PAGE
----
WASHINGTON - Senate supporters of a bill protecting a reporter’s right to protect confidential sources in federal court said yesterday they’ve reached a compromise with the Obama administration and media groups that gives the government authority to override those rights in certain national security cases.
Senator Charles Schumer, a New York Democrat, said the agreement “strikes the right balance between national security concerns and the public’s right to know.’’
Schumer said it would preserve a strong protection for reporters trying to protect sources while making sure the government can do its job of protecting citizens.
The Senate Judiciary Committee could take up the altered legislation next week. The House passed its version of a media shield bill last March, but the measure has stalled in the Senate and took a step back last month when the administration unexpectedly sought to broaden government authority to compel testimony.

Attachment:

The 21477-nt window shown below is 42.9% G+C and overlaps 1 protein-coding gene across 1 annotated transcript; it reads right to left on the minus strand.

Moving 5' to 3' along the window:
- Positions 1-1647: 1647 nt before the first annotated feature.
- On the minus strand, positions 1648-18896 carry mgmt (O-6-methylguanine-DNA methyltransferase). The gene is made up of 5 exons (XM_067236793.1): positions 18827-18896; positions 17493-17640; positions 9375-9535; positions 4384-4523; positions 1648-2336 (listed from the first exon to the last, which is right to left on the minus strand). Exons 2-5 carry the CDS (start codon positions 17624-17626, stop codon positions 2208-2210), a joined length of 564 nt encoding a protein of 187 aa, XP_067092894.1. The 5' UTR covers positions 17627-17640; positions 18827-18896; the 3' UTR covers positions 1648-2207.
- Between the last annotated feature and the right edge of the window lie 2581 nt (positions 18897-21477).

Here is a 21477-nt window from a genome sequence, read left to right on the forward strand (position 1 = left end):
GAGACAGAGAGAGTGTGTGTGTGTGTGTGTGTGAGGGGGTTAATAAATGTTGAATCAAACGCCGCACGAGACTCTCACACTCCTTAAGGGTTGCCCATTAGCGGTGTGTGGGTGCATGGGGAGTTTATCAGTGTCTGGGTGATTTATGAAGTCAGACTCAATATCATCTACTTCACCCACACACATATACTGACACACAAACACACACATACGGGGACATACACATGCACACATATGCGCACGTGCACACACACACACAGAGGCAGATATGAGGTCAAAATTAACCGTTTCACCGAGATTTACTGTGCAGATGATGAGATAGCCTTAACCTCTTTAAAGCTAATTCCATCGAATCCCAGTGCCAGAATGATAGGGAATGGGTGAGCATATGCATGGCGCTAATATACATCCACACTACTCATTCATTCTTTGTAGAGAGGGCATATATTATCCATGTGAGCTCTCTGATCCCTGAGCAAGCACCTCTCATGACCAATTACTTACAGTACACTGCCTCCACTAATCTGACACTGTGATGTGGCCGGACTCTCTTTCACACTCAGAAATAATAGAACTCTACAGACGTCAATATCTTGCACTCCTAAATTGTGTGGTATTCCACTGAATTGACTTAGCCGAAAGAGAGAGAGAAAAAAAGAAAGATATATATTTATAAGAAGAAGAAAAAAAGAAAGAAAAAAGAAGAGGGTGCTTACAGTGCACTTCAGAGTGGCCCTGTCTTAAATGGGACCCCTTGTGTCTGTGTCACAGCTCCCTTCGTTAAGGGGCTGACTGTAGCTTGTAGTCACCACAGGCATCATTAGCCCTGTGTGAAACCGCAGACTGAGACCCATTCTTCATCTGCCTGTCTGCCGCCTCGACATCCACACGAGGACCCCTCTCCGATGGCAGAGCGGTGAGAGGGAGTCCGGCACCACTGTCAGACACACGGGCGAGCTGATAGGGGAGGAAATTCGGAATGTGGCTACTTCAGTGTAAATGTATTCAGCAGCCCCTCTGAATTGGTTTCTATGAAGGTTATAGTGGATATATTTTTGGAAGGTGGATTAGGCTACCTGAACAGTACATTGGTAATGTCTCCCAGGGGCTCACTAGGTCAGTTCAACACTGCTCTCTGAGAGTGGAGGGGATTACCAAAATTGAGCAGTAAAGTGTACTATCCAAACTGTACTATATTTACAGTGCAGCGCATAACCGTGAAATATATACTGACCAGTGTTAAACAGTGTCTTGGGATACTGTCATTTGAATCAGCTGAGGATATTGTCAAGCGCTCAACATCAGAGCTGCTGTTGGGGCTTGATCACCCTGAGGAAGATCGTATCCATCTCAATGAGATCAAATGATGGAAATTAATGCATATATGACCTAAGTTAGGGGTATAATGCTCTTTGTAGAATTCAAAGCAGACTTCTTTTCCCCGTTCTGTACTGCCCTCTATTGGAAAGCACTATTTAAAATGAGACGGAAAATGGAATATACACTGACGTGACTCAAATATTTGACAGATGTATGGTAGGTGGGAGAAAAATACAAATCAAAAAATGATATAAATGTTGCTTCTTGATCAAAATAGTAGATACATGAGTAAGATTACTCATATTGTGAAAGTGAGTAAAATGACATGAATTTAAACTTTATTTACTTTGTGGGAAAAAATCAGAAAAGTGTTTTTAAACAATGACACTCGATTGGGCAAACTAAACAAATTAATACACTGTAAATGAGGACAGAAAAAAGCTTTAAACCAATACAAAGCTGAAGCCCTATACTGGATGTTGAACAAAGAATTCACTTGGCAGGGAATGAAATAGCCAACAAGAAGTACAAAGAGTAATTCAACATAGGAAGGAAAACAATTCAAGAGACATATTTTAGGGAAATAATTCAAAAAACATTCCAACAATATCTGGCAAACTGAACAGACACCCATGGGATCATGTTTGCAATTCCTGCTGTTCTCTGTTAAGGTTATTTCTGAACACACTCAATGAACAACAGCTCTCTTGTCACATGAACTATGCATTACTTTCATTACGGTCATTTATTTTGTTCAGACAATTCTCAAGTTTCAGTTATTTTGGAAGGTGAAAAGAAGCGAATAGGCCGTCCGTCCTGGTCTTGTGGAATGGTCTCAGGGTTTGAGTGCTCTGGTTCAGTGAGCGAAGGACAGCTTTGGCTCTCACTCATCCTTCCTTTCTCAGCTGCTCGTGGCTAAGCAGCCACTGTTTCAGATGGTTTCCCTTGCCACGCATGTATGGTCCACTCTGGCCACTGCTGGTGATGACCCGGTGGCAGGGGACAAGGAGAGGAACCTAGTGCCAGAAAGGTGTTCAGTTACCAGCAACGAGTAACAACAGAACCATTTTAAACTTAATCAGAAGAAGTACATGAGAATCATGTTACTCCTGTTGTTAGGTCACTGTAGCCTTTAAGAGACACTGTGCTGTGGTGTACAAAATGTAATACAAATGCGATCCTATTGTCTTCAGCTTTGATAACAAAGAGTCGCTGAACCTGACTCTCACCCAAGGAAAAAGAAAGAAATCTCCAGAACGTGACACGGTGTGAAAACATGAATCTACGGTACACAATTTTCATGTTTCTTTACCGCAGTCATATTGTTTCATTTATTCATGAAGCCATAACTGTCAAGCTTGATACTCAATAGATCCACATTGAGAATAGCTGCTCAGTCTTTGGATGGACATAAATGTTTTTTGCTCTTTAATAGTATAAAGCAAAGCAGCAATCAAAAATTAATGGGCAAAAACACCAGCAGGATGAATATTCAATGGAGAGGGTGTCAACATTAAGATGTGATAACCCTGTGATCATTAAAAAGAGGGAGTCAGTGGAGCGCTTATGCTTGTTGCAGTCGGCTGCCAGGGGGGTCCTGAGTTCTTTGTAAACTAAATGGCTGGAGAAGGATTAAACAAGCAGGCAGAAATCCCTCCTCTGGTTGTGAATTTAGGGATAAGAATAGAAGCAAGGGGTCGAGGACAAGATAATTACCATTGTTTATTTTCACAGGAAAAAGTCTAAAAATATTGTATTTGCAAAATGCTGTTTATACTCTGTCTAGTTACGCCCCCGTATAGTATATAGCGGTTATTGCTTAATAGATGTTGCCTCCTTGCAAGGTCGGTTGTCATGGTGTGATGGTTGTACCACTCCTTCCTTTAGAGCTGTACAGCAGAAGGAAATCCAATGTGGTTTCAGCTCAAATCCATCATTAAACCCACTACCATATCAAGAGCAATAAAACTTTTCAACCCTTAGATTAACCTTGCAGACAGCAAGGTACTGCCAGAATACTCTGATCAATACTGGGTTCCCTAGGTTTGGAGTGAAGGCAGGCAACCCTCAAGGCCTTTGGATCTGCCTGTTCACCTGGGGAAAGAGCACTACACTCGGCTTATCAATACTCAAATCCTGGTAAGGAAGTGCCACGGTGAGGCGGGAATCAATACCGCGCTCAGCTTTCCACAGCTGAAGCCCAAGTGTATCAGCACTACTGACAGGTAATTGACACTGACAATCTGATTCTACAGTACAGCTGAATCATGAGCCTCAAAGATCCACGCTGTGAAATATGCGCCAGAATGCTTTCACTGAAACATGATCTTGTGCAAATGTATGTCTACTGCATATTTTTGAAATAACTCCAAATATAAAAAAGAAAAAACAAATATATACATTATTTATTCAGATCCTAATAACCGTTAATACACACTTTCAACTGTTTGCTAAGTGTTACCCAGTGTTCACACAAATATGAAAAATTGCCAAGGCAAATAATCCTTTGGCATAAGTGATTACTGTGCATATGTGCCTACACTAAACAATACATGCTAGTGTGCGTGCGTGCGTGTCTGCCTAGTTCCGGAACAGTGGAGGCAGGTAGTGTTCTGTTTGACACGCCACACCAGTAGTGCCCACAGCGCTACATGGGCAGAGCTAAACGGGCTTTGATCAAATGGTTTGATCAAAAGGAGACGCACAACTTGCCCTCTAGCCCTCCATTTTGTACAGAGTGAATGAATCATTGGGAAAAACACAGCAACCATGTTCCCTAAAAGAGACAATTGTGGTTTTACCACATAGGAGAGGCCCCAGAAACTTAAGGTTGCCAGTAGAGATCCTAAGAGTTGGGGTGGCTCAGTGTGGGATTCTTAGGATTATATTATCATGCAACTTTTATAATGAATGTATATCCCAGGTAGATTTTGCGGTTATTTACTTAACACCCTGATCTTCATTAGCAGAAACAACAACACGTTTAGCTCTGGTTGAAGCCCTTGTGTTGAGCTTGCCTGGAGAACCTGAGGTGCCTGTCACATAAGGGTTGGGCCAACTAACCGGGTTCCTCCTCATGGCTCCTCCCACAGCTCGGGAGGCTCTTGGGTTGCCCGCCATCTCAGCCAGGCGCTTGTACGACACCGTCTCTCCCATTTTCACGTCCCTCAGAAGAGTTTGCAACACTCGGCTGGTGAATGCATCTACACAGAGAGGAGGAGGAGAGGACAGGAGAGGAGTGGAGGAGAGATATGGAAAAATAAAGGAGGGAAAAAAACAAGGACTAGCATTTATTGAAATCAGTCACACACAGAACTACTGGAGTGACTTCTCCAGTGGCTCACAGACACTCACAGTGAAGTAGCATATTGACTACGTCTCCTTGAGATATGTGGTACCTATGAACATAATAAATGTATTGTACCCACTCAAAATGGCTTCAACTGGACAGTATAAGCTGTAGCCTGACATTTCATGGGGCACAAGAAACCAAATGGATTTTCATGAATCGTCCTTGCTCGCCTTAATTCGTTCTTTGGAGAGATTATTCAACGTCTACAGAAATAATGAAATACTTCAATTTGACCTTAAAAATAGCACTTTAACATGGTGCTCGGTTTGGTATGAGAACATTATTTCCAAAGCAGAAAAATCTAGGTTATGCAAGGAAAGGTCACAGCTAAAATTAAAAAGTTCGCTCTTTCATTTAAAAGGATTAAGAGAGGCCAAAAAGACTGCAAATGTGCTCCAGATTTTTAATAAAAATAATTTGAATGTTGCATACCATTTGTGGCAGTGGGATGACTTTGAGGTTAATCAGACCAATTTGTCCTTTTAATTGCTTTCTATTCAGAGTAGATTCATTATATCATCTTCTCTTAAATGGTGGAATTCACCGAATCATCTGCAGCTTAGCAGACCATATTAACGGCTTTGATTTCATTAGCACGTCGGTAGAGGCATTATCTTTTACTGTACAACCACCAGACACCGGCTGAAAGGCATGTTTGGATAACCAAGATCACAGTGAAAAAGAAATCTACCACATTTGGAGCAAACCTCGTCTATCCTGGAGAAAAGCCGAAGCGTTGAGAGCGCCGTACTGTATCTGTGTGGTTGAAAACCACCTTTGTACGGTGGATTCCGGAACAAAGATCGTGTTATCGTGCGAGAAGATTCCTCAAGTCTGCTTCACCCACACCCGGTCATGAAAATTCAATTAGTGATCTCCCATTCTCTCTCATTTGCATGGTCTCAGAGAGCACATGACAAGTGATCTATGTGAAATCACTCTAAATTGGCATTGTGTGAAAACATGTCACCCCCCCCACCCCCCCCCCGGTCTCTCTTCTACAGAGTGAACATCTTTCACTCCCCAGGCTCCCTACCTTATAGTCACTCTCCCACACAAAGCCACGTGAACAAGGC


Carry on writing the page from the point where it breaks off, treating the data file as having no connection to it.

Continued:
The original bill centered on the idea that a balancing test should be applied under which a federal judge would weigh the public’s right to know versus national security claims made by the government.
Under the compromise, the balancing test would be eliminated in classified leak cases where the government can show that disclosure of a source’s identity is necessary to prevent or mitigate an act of terrorism or substantial harm to the national security. But the government would also have to provide specific facts: it could not make a national security claim and then withhold most of the details.
Cheney’s chief of staff, I. Lewis “Scooter’’ Libby, was convicted of perjury, obstruction and lying to the FBI in the probe of who leaked Plame’s identity to the news media. President George W. Bush commuted Libby’s 30-month prison sentence but rejected Cheney’s vehement appeals to pardon Libby.
The White House said yesterday the Obamas will give a Halloween welcome to hundreds of children from schools in Washington and the surrounding Maryland and Virginia suburbs.